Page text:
“Whence his name
And lineage long, it suits me not to say.”
The subject of this paper does not admit of a biographical notice, and if it were admissible our poetical quotation would seem to preclude the propriety of giving one. Who, then, knows anything about Tim Brophilist and his twin brother Phil Ophilist? Are their Christian names Timothy and Philip? And do boys only call them Tim and Phil, “for short?” These may be grave questions, and they may also be mere bagatelles. But a truce with trifling, albeit the subject, covered by these names, commenced in mere trifles, and is composed of a multitude of trifles; yet, in the aggregate, they are assuming a magnitude and an importance little dreamed of by those who are now most actively engaged in developing that subject. Presuming that our readers may entertain no special inclination to answer the questions we have propounded, we will proceed to do so ourselves, so far as our limited knowledge of the matter extends. There are school boys who could answer these important questions much better than we can, but they are all too much engaged in the subject itself to give any of its historical details to the public, even if they had the will to do so.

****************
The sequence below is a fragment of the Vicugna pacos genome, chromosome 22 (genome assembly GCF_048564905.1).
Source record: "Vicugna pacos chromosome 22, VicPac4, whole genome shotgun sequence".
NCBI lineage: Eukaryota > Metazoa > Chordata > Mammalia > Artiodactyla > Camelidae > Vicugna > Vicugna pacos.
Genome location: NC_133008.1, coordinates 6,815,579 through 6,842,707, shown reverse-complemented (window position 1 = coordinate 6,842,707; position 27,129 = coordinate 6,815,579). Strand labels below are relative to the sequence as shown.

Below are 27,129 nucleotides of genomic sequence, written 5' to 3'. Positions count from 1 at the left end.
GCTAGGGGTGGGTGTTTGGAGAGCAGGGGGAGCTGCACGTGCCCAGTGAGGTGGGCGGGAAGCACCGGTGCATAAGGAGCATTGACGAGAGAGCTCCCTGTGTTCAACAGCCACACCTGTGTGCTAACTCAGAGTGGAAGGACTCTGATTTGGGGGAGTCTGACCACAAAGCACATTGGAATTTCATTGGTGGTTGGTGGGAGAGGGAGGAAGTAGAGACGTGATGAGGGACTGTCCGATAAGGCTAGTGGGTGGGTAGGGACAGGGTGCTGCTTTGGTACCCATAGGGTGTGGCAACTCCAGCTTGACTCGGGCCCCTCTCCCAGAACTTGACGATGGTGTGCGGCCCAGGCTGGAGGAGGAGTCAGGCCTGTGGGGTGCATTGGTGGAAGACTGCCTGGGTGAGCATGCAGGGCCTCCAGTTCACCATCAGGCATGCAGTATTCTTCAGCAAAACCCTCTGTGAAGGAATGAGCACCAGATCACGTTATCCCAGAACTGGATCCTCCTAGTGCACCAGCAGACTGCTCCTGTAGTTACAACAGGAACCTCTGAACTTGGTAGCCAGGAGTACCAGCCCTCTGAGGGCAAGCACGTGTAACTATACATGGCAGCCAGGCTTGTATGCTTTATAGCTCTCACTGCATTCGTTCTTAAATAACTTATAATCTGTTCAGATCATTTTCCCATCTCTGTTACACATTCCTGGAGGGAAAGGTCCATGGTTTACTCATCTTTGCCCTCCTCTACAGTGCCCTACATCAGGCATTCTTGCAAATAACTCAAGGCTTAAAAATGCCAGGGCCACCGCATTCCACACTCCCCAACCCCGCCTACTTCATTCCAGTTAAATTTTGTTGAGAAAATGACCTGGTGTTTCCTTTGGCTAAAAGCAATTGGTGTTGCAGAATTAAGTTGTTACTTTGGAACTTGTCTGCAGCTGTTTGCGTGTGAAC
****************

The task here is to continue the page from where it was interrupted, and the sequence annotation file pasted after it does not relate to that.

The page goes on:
We have before us a little four-paged octavo monthly journal, published by Chas. A. Lyford, of Boston, Mass., and bearing date, September, 1869, called the Timbrophilist—whatever that may mean—and devoted to the subject of postage and revenue stamp collecting, including not only those of the United States and the British Provinces, but, also of the entire civilized world; for the use of government stamps, whatever annoyance and expense there may be connected with them, is a matter that is incidental to human civilization. We have also before us a twenty-page pamphlet, published by C. M. Metz, of Boston, called the Stamp Collector’s Hand-Book, printed in fine type, and giving descriptive lists of all the stamps, together with their prices, singly or in packs, canceled or uncanceled, of all the countries of the world, alphabetically arranged, &c. You need not look into Webster, nor Worcester, nor Walker, for we do not think you will find such words as Timbrophilist or Philophilist there—at least we know you will not find them in Webster, nor any other words of a similar import. But, from the publications aforenamed, we may infer that the term Timbrophilist means a collector, exchanger and preserver of Government stamps, and that this pursuit constitutes Timbrophilism. To show the importance this subject is assuming, there are already impostors and fraudulent dealers in the business—those who manufacture and sell counterfeit stamps to the unwary and uninformed; and the little paper before us occupies more than a column of its limited space, in giving, at least one of these fradulent dealers, a most severe and sarcastic lampooning. This criticism applies to all “Timbrophilic” journals and dealers, but especially to “one Cornelius van Risum,” and his mouth-piece, the “Continental Philatelic Magazine,” the avowed agents and advocates of “Mahe & Co. of Paris, the most notorious counterfeiters and dealers in fictitious stamps” on the continent of Europe.